Friday, October 27, 2006

Insight and Misattribution

Finally, the moment that no one has been waiting for. Some neuropsychological aspects of insight and misattribution. I'm strictly an amateur, but I love this stuff.

For all my political wonks who stop by, I am not going to expand this into wild speculations about how liberals must have decreased volume in *Brodmann Areas 9/10 and 40 /41. I think relays through the parietal areas are the more likely culprits for that sort of lack of insight, same as for conservatives, libertarians, greens, and communitarians. That (or second choice, temporal regions) is where previous info and emotional content interfere with the relay of signals from one part of the brain to another.

Okay, not communitarians. They really might have some subtle neurological deficits.

The articles: Specific Frontal Lobe Subregions Blah Blah Blah, Journal of Neuropsychiatry May 2001, by Flashman, McAllister, et al. I started with this one because I know Flashman, who is cute as a button, and MCAllister, who does a great Mick Jagger impression after a few drinks. They led me on to the other articles. I don’t know anything about those authors, but I’ll bet they’re equally eccentric. Neuropsych people are about the most interesting folks to hang out with.

Insight and regional brain volumes, etc. European Archives of Clinical Neuroscience, September 2006, by Bassitt, et al.

Unawareness of illness yada yada yada Psychiatry Research: Neuroimaging, November 2000, Laroi, Fannemel, and a bunch of other Norwegians.

I am not going to footnote any better than that. Less than five of you are going to be looking this up anyway.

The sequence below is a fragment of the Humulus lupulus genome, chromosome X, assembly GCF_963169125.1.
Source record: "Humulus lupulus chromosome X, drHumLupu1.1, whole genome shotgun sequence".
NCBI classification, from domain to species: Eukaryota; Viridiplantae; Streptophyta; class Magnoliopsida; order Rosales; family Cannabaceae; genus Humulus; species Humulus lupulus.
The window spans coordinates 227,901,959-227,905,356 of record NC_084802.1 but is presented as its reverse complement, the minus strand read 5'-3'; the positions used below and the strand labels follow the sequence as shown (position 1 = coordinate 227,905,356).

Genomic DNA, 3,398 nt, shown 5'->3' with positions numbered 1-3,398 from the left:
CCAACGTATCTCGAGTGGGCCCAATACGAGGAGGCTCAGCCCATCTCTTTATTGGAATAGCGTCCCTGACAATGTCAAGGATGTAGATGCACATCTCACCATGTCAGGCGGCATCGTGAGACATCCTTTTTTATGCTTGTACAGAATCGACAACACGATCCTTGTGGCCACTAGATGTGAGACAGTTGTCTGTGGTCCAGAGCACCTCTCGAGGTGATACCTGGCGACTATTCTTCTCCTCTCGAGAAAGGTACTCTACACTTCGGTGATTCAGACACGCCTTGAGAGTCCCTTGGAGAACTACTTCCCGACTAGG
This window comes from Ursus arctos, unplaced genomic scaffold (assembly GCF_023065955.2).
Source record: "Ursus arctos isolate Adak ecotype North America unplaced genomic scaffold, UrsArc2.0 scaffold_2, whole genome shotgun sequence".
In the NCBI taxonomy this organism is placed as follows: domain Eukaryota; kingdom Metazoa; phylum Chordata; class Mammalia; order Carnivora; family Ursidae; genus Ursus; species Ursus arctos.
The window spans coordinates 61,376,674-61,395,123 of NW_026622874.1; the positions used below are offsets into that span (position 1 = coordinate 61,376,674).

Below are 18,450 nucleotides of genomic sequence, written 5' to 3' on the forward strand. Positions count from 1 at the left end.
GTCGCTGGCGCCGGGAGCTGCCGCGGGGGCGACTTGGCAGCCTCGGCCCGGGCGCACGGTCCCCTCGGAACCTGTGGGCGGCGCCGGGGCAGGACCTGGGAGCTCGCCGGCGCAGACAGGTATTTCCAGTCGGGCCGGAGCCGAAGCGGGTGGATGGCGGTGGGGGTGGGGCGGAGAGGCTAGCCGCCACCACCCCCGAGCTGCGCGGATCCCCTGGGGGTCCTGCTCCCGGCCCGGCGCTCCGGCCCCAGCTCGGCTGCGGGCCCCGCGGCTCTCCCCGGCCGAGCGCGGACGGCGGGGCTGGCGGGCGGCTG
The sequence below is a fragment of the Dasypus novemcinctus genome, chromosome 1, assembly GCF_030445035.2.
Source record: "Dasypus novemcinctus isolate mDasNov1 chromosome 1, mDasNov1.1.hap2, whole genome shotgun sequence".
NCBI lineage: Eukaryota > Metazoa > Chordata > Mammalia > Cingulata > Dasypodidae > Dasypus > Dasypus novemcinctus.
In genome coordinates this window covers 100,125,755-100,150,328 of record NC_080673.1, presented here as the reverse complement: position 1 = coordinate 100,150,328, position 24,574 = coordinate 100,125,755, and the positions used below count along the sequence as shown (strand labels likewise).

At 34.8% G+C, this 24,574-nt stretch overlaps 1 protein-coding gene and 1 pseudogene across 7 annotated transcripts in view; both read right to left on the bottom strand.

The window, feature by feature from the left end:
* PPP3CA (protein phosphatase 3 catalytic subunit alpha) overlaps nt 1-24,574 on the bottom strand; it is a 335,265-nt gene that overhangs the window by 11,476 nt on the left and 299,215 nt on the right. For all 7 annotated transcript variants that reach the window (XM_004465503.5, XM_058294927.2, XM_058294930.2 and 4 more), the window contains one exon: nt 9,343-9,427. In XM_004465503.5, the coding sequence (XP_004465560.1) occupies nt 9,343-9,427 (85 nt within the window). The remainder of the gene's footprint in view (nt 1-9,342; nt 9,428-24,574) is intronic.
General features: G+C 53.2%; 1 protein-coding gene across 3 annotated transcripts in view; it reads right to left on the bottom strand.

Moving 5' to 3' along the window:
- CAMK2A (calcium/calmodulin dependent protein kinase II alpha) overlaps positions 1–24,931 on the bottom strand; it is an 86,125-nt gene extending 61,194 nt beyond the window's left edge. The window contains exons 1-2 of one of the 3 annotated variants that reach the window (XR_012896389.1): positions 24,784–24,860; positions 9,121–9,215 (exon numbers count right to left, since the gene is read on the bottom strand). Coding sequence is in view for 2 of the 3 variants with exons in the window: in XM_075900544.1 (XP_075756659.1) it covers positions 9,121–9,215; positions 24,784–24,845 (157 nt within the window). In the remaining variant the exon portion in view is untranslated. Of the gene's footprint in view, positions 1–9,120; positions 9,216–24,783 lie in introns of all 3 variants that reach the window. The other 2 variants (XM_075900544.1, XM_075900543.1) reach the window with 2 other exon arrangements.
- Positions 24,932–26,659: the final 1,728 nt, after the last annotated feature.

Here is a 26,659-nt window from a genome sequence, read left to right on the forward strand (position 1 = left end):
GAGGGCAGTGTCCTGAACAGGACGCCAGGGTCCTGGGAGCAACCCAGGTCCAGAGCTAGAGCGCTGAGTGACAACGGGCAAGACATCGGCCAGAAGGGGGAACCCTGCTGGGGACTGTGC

There is lots of evidence that lack of symptom awareness in schizophrenics is associated with frontal-executive functioning. People who misattribute symptoms or don’t recognize their symptoms often score poorly on the Wisconsin Card Sort (as one example), which is known to have heavy frontal lobe involvement in its performance. Awareness of symptoms seems to be independent of general psychopathology; that is, sicker patients are neither more nor less likely to be aware of their symptoms that those with milder symptoms. Lack of insight and awareness may correlate more with undifferentiated than paranoid schizophrenia, giving further evidence that these are two separate illnesses, with separate brain changes.

Lack of insight doesn’t seem to correlate with age, education, age of onset, duration, or number of admissions. You’d think it might, but the actual correlations are all brain stuff.

But finding actual brain changes had been elusive. There were some hazy suggestions that lack of insight was related to decreased frontal lobe volume, but nothing robust; nothing sexy and eureka worthy. Recently there have been some tantalizing suggestions of what specific regions of the frontal lobes are affected. These are volumetric studies, and fMRI studies are apparently underway at Dartmouth and elsewhere.

All three studies suggest that the dorsolateral prefrontal cortex is specifically involved in lack of insight. The DLPFC and the cingulate gyrus are important parts of working memory, and the decreased volume in those areas suggests that working memory is strongly related to insight and awareness. (For brain fanatics only: Specifically, unawareness was inversely correlated with bilateral middle frontal gyrus, right gyrus rectus, and left anterior cingulated gyrus volumes). A possible explanation of this would be that working memory is necessary for a person to compare current situations to previous ones. Without this baseline, the brain makes up its interpretations new every day, based on the (faulty) information it is receiving. Old information, while retrievable, is not held effectively in the brain. If you have ever “filed something away temporarily” in your brain for immediate retrieval while you are doing something else, you can see why an inability to do this would hamper your ability to interpret events around you.